By DR NAFIS ALAM / Pic By MUHD AMIN NAHARUL
Financial technology (fintech) is the buzz word in today’s financial industry landscape. In recent times, fintech start-ups have emerged as a disrupting force within the banking industry and has impacted every aspect of financial services, particularly the retail banking operation. Islamic retail banks especially the players from the Gulf Cooperation Council (GCC), and Middle East and North Africa have been relatively slow in adopting transformative digitisation compared to its conventional global peers.
Fintech has become synonymous with the financial services as their global adoption has risen on average from 16% in 2015 to 33% in 2017. It is estimated that the volume of collective funding generated through fintech could reach US$90 billion (RM358.2 billion) by 2020, with the software and data market projected to hit US$92 billion by 2026.
This exponential rise in fintech provides both opportunity and disruption for the incumbent Islamic banks in the coming years.
While conventional banks are increasing their digitisation effort to overcome the onslaught of fintech start-ups, Islamic banks are still struggling with lower penetration in mobile banking and lack of readiness for emerging technology adoption. Due to the rise in fintech start-ups, every service category of Islamic retail banking namely payments, money transfer, wealth management and personal finance are under continuous threat.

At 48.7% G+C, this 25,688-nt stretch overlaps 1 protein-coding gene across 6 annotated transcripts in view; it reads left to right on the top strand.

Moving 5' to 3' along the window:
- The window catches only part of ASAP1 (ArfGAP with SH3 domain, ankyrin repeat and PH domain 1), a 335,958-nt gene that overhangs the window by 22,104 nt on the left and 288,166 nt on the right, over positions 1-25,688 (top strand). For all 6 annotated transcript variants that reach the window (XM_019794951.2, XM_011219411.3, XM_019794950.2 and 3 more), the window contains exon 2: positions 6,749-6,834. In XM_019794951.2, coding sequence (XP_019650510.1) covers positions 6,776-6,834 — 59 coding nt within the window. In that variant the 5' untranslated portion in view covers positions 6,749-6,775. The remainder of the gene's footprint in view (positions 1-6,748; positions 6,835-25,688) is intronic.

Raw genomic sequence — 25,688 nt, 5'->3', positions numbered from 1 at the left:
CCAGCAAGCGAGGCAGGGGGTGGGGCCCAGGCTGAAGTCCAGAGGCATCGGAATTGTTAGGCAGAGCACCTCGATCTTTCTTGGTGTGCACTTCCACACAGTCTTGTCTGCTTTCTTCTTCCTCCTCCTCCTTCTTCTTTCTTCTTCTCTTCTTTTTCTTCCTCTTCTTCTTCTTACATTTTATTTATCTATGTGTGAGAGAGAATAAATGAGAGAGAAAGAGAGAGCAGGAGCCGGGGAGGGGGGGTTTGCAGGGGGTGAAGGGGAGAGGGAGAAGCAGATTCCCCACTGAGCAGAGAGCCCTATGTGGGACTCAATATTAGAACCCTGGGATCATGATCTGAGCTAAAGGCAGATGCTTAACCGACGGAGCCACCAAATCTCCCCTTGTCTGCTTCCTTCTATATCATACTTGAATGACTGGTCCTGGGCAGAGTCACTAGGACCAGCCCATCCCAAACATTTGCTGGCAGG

So, which Islamic retail banking segment is taking the blow from fintech? Mobile banking is one area where Islamic retail banks will suffer the most. With the emergence of payment gateways such as Apple Pay and Samsung Pay, there is a rapid shift in the behaviour and expectations of banking customers which will see fever visit to branches. Islamic banks are in a greater need to integrate the banking channels to have a wider dissemination of financial services among the users. Due to ever increasing competitive landscape in the GCC banking sector, a hotbed for global Islamic finance, Islamic banks need to prepare itself for increasingly digital users.